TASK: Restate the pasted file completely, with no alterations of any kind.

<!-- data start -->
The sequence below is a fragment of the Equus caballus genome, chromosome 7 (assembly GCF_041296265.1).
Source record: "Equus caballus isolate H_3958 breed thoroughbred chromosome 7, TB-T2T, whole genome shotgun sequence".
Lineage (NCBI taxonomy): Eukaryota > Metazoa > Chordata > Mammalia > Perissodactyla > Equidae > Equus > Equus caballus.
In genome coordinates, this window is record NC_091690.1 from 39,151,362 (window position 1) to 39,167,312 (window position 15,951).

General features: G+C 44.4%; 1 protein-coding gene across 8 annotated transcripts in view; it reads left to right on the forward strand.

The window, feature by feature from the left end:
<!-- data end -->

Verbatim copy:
The sequence below is a fragment of the Equus caballus genome, chromosome 7 (assembly GCF_041296265.1).
Source record: "Equus caballus isolate H_3958 breed thoroughbred chromosome 7, TB-T2T, whole genome shotgun sequence".
Lineage (NCBI taxonomy): Eukaryota > Metazoa > Chordata > Mammalia > Perissodactyla > Equidae > Equus > Equus caballus.
In genome coordinates, this window is record NC_091690.1 from 39,151,362 (window position 1) to 39,167,312 (window position 15,951).

General features: G+C 44.4%; 1 protein-coding gene across 8 annotated transcripts in view; it reads left to right on the forward strand.

The window, feature by feature from the left end: